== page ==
Updated June 7, 2023
What do you mean by project stakeholder?
A group of entities interested in a project is called a project stakeholder. These entities could be a group of people who may belong from within the organization or perhaps outside. For example, members of a project team could be typical project stakeholders. This could comprise project managers, resource allocators, the end customers for whom the project is solely intended, and company executives could be examples of essential stakeholders in a project.
These entities or bodies have a say in these projects, coined as interest. A project may be affected to a large extent because of its positive or negative influence on the completion of a project. Project stakeholders are cautious in involving themselves from the project’s beginning to its launch not to hamper their interests and suit their choices and perspectives.
Project stakeholders have a key role to play.
- They may help raise or contribute funds for a project or sponsor it themselves.
- They have a strong interest or profit (gain) upon successful project completion.
- Might have a negative or a positive input on the outcome of the project completion process
Let us look at some of the major project stakeholders.
- Customers: They are the users of the organization’s product or service, which may include internal or external customers. Since clients have invested heavily in the project, the timely launch would help them increase revenues from their business services, operations, and offerings to avoid the consequential cause.
- Executives of the company: These executives are responsible for the project’s timely completion without missing the deadline. The timely launch of a project saves on avoiding time overrun, cost overrun, and other factors like keeping the inventory idle. Effective project execution requires proper planning and advance execution of human labor management.
- Project Manager: is the project leader who handles and leads the entire team, managing people, resources, budgets, and finances
- The team members: who work on the project under the leadership of the project manager
- Resource level managers: who at all times monitor and control the different kinds of resources that would be needed during the development stages of the project
- Sponsor: the one who invests in capital to launch the project and takes it up as a contract
How do we approach project stakeholders?
Making sure that you listen to your stakeholders and fulfill their needs makes your job much easier in the long run.
- Identification of the potential stakeholders: The first step before signing up for a promising project is to find out and list the stakeholders. Figuring out what motivates them is crucial to serving their best interests.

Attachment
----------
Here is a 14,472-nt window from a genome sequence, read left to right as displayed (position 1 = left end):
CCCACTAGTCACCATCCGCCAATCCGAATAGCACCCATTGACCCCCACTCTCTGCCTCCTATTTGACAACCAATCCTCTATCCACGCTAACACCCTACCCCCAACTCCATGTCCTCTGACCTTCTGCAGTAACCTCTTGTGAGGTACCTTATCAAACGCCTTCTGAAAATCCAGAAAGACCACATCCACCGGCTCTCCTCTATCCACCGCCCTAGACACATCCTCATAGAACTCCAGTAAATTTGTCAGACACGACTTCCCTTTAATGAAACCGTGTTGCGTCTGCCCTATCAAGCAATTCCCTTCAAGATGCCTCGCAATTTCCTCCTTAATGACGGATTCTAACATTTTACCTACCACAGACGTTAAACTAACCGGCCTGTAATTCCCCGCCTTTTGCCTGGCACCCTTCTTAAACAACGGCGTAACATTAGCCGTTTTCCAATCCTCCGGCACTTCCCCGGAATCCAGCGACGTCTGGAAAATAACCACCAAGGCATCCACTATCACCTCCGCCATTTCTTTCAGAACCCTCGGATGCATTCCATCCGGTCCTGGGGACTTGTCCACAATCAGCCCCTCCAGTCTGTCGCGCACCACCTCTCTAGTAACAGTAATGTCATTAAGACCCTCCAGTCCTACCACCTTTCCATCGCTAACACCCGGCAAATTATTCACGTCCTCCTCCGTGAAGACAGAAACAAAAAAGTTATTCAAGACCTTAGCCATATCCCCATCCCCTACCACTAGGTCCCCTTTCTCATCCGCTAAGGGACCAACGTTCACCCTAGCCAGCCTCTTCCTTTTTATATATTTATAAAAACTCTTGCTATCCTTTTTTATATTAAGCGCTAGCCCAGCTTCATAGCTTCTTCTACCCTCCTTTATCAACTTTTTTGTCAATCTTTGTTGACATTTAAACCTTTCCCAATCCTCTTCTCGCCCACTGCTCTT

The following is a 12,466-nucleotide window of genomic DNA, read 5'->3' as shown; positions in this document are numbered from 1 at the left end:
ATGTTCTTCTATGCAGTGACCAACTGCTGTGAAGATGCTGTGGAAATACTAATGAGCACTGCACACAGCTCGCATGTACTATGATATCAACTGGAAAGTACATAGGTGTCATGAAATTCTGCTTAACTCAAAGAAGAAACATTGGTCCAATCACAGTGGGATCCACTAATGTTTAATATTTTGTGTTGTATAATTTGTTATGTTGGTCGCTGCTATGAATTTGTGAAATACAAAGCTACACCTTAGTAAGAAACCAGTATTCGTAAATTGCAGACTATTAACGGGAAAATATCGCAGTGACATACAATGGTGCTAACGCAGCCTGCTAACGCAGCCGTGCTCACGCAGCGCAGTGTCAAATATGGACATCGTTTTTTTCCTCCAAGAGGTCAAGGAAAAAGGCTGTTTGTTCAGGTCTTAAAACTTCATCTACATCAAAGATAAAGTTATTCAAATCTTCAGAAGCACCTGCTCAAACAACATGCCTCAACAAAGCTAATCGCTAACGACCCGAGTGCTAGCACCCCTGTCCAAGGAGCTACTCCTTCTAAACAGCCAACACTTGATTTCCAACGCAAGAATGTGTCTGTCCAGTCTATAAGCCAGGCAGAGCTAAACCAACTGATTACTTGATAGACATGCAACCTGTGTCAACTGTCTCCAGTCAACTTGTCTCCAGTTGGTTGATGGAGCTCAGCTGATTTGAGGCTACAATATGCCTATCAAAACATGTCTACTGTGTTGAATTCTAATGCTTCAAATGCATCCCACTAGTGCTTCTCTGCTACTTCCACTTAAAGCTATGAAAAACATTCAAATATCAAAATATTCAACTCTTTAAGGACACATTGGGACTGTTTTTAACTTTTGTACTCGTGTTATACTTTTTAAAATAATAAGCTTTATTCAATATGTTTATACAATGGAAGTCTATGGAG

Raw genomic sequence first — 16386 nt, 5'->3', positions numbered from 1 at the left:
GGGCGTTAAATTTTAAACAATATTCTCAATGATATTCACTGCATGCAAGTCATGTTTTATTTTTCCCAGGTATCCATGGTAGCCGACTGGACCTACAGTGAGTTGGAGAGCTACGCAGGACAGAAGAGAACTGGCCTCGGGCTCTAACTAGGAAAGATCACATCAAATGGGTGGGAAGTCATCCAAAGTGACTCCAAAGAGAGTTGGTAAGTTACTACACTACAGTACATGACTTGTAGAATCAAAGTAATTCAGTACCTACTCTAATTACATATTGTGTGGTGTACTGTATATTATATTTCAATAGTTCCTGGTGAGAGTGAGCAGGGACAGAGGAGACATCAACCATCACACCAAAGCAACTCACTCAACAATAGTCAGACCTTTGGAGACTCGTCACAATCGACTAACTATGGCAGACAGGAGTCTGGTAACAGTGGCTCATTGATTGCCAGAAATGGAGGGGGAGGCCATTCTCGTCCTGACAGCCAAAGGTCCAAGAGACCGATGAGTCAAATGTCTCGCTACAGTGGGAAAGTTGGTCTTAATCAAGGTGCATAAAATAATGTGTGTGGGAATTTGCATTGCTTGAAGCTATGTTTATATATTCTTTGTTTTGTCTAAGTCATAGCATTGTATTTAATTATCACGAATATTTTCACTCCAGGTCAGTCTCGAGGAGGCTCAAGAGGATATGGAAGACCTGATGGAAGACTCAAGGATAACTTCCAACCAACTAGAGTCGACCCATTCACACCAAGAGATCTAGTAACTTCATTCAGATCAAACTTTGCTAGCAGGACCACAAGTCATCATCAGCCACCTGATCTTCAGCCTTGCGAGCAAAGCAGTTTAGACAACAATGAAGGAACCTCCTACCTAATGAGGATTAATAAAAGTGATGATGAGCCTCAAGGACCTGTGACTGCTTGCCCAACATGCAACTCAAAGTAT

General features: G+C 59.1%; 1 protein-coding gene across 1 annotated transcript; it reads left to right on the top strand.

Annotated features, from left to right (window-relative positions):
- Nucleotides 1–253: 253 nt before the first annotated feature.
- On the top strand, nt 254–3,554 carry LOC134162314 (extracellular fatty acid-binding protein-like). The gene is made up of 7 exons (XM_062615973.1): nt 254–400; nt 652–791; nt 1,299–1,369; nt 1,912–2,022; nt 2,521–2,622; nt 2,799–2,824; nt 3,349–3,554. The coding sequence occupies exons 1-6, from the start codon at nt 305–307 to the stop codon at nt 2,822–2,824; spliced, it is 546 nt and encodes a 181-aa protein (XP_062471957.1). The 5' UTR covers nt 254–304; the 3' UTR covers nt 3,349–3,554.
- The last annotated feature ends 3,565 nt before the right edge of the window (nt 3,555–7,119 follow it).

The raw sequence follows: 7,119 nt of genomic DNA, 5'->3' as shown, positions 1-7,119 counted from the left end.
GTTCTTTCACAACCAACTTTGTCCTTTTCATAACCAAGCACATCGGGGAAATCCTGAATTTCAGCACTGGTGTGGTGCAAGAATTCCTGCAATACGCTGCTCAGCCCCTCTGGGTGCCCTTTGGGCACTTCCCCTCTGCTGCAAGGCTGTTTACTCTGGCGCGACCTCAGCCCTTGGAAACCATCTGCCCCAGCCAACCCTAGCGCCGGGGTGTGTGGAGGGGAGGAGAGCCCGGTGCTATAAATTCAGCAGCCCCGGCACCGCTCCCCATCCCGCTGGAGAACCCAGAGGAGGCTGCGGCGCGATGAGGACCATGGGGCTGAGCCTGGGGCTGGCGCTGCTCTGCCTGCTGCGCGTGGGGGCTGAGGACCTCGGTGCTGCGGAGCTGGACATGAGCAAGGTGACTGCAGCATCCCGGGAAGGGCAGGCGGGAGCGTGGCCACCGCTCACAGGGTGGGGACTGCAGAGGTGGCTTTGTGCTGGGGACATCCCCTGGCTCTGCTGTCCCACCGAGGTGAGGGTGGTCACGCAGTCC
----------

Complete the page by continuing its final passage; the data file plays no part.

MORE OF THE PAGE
- Listening to what they would like to say: Communication channels must be wide open to avoid missing minute details. Understanding their objectives can only be possible by listening to them in person by practicing open communication. We should make an effort to understand their points and perspectives. We need to keep in mind that this point covers all those people (who are stakeholders) and that each of them might have a different temperament, tone, talents, and interests.
- Meeting them face to face: To avoid conflict during the project’s completion, it is advisable to schedule timely meetings with stakeholders more frequently. Regularly conducting face-to-face meetings can significantly decrease the likelihood of negotiations being cut off by a large percentage.
- Understanding what they want: Are they more concerned about the budget or providing raw materials and resources to the manpower? Understanding what is going on in the minds of the stakeholders paves the way for a hassle-free execution and launch of a project. This is a win-win situation for both the client and the company.
Stakeholders can be put into three different categories
- Primary stakeholders: Customers and users majorly fall into this category. They are the direct beneficiaries of the project. They are the primary stakeholders as they are affected directly by the project.
- Secondary stakeholders: These stakeholders indirectly affect the project, but their perspectives and motivation still hold significant importance in its execution. These are usually the teams supporting the project, supervising and monitoring simultaneously.
- Key Stakeholders: Top-notch executives of the company fall into this group. Their inputs have a strong influence, and they have vested their interests in it.
Stakeholders can be further put in subcategories through a more simplified representation.
- High-power and high interest: Engaging with this stakeholder category is extremely important as they show much interest in your work and have a powerful position to help you succeed.
- High-power and low interest: These stakeholders do not have much involvement in the work but hold a powerful position. Satisfying them involves explaining how their work can positively impact the project. Establishing relationships based on trust and mutual care will win over their ideas, insights, and interests.
- Low power and high interest: These stakeholders have a lot of passion for the project but can barely do much. One needs to keep them in the pipeline and engage them with any significant development in the project. Also, these stakeholders are always keen to help the project teams, so it isn’t a bad idea to shake hands with them.
- Low power and low interest: They are potential detractors with little interest in knowing what is happening in the project. The work does not affect them, and they require minimal time and attention from you.
This has been a guide to Project stakeholders. Here we have discussed the project stakeholders’ basic concept, key role, categories, and subcategories. You may also look at the following article to learn more –